A float operated electrical switch assembly according to the invention includes a body, a float coupled to the body for pivotal movement relative thereto about a first axis, a permanent magnet carried by the float and having its dipole axis parallel to said first axis, a reed switch within the body, the reed switch being positioned with its longitudinal axis at right-angles to said first axis, and, said first axis being spaced transversely from the longitudinal axis of said reed switch, and said magnet being so positioned relative to said first axis that within the intended operating arc of pivotal movement of the float relative to the body the movement of the magnet relative to the reed switch is in effect movement of the magnet along the length of the reed switch, the magnet being adjacent one end of the reed switch at one end of said arc, and being adjacent the contact region of the reed switch at the other end of said arc.
Preferably said first axis is so positioned in relation to the length of the reed switch that it is spaced transversely from a point intermediate said one end of the reed switch and said contact region of the reed switch.
Desirably said magnet is in the form of a cylinder of circular cross-section, the dipole axis of the magnet being the cylindrical axis of the magnet.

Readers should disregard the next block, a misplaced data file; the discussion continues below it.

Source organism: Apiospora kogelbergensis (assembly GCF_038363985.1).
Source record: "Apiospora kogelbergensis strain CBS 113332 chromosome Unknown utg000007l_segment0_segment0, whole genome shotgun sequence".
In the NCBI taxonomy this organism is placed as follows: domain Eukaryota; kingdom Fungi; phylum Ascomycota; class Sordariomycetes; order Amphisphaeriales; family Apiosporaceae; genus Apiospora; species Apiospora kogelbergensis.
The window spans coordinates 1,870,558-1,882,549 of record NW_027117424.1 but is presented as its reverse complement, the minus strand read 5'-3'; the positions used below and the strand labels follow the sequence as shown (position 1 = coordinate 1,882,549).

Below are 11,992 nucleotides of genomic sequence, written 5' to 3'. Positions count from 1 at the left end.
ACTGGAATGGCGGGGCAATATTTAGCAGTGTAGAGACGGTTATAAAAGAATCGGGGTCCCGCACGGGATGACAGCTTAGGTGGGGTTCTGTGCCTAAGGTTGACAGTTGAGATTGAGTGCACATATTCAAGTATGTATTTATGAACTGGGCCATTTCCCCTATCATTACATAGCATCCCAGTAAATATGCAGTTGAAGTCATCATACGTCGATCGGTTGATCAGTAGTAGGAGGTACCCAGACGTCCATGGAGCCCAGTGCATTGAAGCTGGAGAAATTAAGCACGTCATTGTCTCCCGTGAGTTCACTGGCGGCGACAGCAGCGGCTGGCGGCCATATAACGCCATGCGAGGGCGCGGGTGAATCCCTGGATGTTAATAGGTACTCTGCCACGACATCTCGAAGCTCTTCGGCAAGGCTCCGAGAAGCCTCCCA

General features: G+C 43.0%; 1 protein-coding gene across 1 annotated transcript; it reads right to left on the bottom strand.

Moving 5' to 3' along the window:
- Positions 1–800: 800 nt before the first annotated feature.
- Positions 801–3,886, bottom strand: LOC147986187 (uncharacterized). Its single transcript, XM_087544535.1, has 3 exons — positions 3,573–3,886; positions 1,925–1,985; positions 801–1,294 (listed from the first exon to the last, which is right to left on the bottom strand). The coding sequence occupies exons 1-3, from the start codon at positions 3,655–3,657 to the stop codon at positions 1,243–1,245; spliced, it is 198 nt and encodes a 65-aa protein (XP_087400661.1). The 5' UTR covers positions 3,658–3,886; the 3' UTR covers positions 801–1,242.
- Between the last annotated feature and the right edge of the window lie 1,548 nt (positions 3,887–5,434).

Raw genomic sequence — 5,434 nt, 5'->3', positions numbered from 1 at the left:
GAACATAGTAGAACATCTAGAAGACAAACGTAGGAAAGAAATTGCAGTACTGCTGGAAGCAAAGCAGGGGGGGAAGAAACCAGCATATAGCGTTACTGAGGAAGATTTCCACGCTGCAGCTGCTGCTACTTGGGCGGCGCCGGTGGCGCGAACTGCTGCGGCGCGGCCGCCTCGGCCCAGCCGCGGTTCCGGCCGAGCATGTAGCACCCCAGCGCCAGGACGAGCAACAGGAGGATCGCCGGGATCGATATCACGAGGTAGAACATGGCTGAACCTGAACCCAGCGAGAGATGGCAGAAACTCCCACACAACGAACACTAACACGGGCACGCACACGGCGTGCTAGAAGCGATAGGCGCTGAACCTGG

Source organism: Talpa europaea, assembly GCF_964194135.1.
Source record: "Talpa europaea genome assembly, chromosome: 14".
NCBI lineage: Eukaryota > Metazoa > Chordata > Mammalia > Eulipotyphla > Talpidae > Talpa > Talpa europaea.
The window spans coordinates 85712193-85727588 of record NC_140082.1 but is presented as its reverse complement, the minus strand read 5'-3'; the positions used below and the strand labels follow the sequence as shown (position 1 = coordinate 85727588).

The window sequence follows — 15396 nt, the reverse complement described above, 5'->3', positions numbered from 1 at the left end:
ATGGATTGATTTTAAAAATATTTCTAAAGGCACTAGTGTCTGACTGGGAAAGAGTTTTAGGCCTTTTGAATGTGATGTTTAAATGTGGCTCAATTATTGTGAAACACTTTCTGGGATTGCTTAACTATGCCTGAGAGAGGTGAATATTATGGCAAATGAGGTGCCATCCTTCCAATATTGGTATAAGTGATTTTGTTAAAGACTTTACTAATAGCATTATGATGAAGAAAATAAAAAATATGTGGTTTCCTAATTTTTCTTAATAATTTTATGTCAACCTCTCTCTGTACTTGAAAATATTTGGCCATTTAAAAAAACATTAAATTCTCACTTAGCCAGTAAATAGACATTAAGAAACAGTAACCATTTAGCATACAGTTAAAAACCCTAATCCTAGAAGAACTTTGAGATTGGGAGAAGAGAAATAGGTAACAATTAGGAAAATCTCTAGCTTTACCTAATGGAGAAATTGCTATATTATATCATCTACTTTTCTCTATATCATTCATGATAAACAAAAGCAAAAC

Conveniently said body is hollow, and said reed switch is disposed within the enclosure defined by the body.
In the accompanying drawings;
FIG. 1 is a diagrammatic illustration of a first known float operated electrical switch assembly;
FIG. 2 is a view similar to FIG. 1 of a second known form of float operated electrical switch assembly in a first operative condition;
FIG. 3 is a view similar to FIG. 2 of the second switch assembly in its other operative condition;
FIGS. 4 and 5 are views similar to FIGS. 2 and 3 respectively of a float operated electrical switch assembly in accordance with one example of the present invention;
FIG. 6 is a side elevational view of a practical embodiment of the switch assembly in accordance with said one example of the invention, and corresponds with FIG. 4;